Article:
Heaven and Hell calendar


Painting from the poster art for The Highbury Working (2000) by Alan Moore & Tim Perkins.

Unlike last year, this year’s CafePress calendar arrives on time, its creation being eased by the fact that it’s a reworking on an earlier version. The idea with the previous Heaven & Hell calendar had been to alternate various pieces of infernal Cradle of Filth artwork with contrasting imagery; as things turned out I had more offerings for Hell than for Heaven—no surprise there—so the reality wasn’t very satisfying.

This year I’ve managed to fill out the Heaven sequence with more recent works, all of which have been slightly adjusted to fit the square page ratio required by CafePress. So even though these are old pieces many of them are unique to this printing. Larger copies of the pages may be seen here while the CafePress purchase page is here. As always, my thanks to everyone who buys these things.

And as before, the calendars for previous years are now available all year round; see the full range here. Note that this means you need to select January as the starting month if you want the months to run for a single year only.


JANUARY: Variation of the poster art for Angel Passage (2001) by Alan Moore & Tim Perkins.

Angel Passage was Alan and Tim’s album about the life and work of William Blake. I designed the CD, a poster, and also produced a video for the multi-media performance of the piece at the Purcell Room, London, in February 2001.


FEBRUARY: Cover for Bitter Suites To Succubi by Cradle of Filth (2001).

My first piece of Cradle of Filth art. I was a little surprised when working on this that they really did want the wings and horns; Dani loved that kind of imagery. I was even more surprised when this cover was subsequently showcased in an entire window in Tower Records’ main London shop in Piccadilly.


MARCH: Interior art from Snakes And Ladders by Alan Moore & Tim Perkins (2003).

Snakes and Ladders was more London psychogeography, the theme this time being people associated with Red Lion Square. The game board inside the CD insert was an attempt to cram as many of Alan’s references as possible into 100 numbered squares.


APRIL: Cover for Lovecraft And Witch Hearts by Cradle of Filth (2001).


MAY: Variation on MBV Arkestra from the cover of Arthur magazine, issue 7 (2003).


JUNE: Cover for Live Bait For The Dead by Cradle of Filth (2002).

Everyone’s favourite Assyrian demon, Pazuzu, reworked for a cover design. The CD booklet was a complicated affair printed on a series of transparent sheets, a packaging idea the band swiped from Tool’s Lateralus album. According to Wikipedia, “in his author’s bio in the first issue of Warrior magazine in 1982, comic book author Alan Moore claims to be ‘possessed by the demon Pazuzu'” so this also fits with the Moore-related things.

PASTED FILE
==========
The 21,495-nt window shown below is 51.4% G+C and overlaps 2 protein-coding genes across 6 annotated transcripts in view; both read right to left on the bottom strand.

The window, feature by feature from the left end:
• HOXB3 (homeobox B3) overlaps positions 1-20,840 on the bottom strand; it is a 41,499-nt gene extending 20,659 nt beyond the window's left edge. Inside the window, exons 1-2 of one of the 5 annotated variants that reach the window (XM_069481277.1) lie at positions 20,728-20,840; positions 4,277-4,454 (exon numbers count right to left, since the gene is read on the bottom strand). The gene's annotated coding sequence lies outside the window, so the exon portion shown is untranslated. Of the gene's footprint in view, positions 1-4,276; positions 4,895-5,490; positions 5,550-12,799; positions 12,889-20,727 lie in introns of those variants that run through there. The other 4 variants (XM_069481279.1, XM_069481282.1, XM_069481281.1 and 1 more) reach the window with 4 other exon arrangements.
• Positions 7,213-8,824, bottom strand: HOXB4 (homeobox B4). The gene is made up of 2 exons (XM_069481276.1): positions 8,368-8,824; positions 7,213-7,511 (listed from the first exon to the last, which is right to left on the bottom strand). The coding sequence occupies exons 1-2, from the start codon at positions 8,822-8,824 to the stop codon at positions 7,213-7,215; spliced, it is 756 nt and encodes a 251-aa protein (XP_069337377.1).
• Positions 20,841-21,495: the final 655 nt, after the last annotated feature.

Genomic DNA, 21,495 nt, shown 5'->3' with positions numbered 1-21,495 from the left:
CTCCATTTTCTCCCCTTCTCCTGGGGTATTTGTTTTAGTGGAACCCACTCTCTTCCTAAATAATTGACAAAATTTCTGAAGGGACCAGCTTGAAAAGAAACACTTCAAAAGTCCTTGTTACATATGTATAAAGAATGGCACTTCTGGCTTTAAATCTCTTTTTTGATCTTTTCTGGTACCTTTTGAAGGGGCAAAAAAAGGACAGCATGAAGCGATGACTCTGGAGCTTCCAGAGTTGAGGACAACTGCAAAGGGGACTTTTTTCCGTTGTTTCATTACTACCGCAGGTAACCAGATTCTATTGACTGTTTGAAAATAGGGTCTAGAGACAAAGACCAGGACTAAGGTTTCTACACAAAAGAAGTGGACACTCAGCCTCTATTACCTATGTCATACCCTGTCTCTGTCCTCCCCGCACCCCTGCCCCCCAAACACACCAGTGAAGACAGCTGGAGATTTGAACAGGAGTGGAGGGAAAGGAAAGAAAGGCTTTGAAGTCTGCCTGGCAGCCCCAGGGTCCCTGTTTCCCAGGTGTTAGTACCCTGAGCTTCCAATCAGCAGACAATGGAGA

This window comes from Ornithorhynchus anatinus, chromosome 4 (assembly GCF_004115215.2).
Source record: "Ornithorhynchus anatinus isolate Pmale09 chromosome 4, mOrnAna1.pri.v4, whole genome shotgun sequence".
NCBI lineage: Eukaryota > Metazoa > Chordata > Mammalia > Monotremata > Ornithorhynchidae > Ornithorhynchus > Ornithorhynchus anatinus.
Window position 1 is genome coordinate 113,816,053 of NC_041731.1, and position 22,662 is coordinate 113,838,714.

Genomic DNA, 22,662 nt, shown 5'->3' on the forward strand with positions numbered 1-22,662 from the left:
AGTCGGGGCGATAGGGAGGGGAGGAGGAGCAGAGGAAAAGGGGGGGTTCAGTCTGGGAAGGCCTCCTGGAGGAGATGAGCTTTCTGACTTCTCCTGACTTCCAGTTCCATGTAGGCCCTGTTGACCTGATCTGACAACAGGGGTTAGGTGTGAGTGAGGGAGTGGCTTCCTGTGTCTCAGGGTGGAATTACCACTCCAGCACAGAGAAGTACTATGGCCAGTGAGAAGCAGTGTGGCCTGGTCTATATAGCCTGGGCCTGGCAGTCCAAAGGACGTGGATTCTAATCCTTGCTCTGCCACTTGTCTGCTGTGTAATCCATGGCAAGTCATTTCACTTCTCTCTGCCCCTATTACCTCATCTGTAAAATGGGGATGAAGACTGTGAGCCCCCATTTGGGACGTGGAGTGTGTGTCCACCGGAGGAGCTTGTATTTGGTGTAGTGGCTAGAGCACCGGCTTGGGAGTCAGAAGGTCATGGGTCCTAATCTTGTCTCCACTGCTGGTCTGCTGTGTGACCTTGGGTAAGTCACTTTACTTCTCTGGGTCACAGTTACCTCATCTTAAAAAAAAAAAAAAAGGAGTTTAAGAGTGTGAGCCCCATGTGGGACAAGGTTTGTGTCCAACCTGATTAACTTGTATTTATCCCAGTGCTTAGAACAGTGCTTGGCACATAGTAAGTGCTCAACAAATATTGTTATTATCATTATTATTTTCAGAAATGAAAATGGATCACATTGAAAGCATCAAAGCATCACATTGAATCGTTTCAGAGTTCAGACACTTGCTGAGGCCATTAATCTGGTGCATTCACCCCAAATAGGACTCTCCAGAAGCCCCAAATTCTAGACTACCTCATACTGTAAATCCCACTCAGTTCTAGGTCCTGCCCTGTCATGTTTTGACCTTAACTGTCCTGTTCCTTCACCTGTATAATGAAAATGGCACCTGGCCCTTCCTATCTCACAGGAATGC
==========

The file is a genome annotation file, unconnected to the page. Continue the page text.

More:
JULY: Variation on the front cover art for Dodgem Logic magazine, issue 4 (2010).

And speaking of Alan Moore, a slight reworking of the cover art for Alan’s magazine.


AUGUST: Cover for Eleven Burial Masses by Cradle of Filth (2007).

This was originally produced as part of the insert art for Heavy Left-Handed And Candid (2001), a live DVD, but was later reused for a live album cover. As with Bitter Suites To Succubi, this began life as a photo of a model by Stu Williamson which I had to work up into something suitably diabolical.


SEPTEMBER: Variation on the back cover art for Dodgem Logic magazine, issue 4 (2010).


OCTOBER: Cover for Damnation And A Day by Cradle of Filth (2003).


NOVEMBER: Cover for Somnium (2011) by Steve Moore.

The novel by the late Steve Moore has a lunar theme so rather than crop the picture I filled out the sides with diagrams of the phases of the moon.


DECEMBER: Cover for Peace Through Superior Firepower by Cradle of Filth (2005).

3 thoughts on “Heaven and Hell calendar”

  1. herr doktor bimler: That’s one I’d not seen before. For Steve’s cover I had Wilfried Sätty’s collage art in mind (for a change…). His depiction of Poe’s Haunted Palace is pretty unique:


    Regarding commissions, there are many factors at play: personal style, suitability for the subject, etc. Art directors often pigeonhole you unless they know you can work well in different areas. Lately I seem to have been pigeonholed as steampunk even though I only fell into the subgenre by chance.

    Thom: Thanks!

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